We recently published a white paper called Microsoft App-V: What Software Installation Developers Should Know. Below is an excerpt from that white paper discussing the reasons why App-V is gaining popularity with ISVs as a delivery format for their products:
Software companies today are making their applications available as App-V packages for one simple reason: their customers want it.
For enterprises and government organizations, App-V has many time- and cost-saving benefits over traditional installed applications. However, standardizing on App-V requires legacy and newly purchased applications be converted to the App-V format, and that can be a time-consuming process that can tie up IT resources. Software companies that proactively provide their applications natively in the App-V format are directly helping their customers reduce the costs of supporting their application by eliminating the need for this time-consuming conversion work.
Limitations of a Traditional MSI Installation Environment
To help better explain the benefits of application virtualization technologies like App-V, let’s examine the limitations of a traditional MSI installation. A typical Windows application has dependencies on components that are shared by multiple applications. Applications access these shared system resources, such as the registry or Windows system files. When an installation author recognizes that their application references a shared system component, they include a merge module to install that component.
When one of these shared components is installed during an application’s installation, it is possible that a previously installed version of the same component could be overwritten, causing the existing application to break. Because of these possible problems, extensive compatibility testing needs to be performed before an application can be deployed in the enterprise environment.
Also, if users within an enterprise run multiple versions of an operating system (like Windows 7 and XP), it makes it more difficult and time-consuming to support deployed applications, as you have to test on both versions of operating systems.
Benefits of Virtual Applications
Virtual applications run in virtual environments that keep the application layer and the operating system layer separate. Each application includes its own configuration information in its virtual environment. As a result, many applications can run side-by-side with other applications on the same computer without any conflicts.
Application virtualization allows the configuration of an application to be standardized to an isolated environment, rather than to an individual user’s desktop machine. Application objects, files, and registry settings are contained within this isolated environment. Critical application resources are managed locally by the isolated environment, thus minimizing resource dependencies between applications.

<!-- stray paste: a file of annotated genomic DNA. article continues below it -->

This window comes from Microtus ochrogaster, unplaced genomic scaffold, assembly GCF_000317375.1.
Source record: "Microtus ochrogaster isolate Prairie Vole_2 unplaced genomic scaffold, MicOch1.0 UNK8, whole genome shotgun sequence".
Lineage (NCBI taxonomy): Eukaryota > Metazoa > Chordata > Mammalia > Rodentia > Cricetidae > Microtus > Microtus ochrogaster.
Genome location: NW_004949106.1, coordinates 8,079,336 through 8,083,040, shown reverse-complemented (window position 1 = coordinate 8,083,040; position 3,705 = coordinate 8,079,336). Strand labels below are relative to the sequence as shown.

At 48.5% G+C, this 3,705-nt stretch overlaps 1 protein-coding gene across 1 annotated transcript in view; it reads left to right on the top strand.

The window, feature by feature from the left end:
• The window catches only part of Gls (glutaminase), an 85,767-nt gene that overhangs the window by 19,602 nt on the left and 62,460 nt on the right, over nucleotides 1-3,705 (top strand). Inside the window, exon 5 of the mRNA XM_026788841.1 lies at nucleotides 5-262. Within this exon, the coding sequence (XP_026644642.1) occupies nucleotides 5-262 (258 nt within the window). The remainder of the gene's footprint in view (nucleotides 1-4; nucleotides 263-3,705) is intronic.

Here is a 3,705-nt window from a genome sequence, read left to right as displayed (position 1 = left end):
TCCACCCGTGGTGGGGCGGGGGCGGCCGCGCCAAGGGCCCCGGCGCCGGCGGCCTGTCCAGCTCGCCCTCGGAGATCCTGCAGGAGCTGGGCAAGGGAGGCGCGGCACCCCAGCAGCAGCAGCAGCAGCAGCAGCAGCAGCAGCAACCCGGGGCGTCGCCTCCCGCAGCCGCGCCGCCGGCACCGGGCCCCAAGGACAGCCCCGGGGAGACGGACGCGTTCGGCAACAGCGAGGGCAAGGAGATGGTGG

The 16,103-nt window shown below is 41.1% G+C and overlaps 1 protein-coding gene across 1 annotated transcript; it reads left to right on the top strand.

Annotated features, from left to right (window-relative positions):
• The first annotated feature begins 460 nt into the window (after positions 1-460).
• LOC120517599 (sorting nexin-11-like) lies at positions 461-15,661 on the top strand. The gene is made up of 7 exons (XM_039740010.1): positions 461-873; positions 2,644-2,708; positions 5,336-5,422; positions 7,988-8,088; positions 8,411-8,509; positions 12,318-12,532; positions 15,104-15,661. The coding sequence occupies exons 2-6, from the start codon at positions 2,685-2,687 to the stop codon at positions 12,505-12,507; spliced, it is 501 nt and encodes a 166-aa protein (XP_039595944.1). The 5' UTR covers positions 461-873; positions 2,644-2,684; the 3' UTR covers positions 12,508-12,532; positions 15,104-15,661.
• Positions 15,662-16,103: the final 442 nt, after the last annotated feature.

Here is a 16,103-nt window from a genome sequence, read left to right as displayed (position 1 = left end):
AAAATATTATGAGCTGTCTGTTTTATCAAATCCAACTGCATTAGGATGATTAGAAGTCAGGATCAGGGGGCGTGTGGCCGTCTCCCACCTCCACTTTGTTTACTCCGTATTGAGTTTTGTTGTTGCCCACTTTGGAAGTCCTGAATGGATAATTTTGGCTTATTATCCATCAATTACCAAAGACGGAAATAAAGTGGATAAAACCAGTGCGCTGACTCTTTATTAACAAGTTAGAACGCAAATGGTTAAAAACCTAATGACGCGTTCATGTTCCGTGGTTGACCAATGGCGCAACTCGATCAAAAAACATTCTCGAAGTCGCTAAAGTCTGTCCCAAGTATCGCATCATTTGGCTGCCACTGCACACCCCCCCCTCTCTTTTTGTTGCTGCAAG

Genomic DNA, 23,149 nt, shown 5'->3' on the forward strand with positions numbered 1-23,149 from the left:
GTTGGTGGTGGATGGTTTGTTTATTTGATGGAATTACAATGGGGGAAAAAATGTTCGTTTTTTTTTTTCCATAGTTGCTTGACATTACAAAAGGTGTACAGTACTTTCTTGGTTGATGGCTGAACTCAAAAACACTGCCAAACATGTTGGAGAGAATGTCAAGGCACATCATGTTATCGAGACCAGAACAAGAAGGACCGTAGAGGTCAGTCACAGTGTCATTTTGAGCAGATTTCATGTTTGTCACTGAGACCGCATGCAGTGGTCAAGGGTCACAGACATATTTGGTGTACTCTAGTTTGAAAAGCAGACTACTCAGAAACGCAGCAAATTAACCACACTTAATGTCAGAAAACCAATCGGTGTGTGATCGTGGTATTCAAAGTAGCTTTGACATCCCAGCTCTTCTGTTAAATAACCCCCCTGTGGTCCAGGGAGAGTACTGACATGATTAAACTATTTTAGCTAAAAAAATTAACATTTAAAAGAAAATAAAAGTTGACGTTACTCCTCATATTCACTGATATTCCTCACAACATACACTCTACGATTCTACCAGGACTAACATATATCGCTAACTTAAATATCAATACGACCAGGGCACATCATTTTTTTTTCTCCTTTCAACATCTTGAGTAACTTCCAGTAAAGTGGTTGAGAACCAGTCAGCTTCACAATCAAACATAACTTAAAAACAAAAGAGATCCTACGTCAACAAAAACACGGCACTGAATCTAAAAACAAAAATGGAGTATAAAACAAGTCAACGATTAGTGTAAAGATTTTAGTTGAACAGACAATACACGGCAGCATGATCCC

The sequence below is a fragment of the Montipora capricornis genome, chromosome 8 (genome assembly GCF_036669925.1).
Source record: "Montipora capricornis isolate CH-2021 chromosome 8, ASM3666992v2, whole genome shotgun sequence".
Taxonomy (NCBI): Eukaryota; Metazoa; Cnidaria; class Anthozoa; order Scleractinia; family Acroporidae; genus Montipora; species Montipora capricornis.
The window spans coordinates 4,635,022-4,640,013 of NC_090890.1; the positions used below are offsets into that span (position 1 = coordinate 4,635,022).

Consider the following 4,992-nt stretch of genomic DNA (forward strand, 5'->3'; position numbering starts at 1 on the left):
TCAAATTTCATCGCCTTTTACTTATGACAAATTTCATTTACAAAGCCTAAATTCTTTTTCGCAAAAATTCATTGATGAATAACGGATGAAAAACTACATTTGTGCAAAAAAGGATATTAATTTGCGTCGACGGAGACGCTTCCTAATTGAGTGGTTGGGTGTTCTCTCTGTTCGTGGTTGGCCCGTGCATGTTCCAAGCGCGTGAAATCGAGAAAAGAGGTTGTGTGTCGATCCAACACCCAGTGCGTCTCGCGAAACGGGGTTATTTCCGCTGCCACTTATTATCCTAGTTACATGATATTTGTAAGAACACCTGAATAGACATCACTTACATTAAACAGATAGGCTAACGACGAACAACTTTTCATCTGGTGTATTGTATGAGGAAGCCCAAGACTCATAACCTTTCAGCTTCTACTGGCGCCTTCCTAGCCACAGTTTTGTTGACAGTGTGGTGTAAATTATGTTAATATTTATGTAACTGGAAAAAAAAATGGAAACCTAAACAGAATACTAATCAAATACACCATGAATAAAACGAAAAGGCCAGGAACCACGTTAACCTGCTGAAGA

Application virtualization technologies like App-V transform applications into virtualized, network-available services that are never installed and rarely conflict, minimizing costly compatibility testing. Users and their application environments are no longer machine-specific, and the machines themselves are no longer user-specific. This can enable an enterprise’s IT team to be much more flexible and responsive to business needs, and dramatically reduce the cost of desktop management initiatives.
Also, with App-V you can run multiple versions of an application side-by-side on the same computer. Many applications such as Microsoft Office don’t allow different versions to co-exist on a machine. However, it is often possible to create App-V packages for the different versions and deploy them simultaneously. Side-by-side execution is helpful in many scenarios, including enabling your end users to test out a new version of your application while still running the old one.
Another extension of this is the capability to execute the same App-V application simultaneously by multiple users. Some traditionally installed applications can’t be run multiple times due to resource locking, but can run when deployed as App-V applications. This is especially useful when using Remote Desktop Services.
You can read the rest of the white paper here.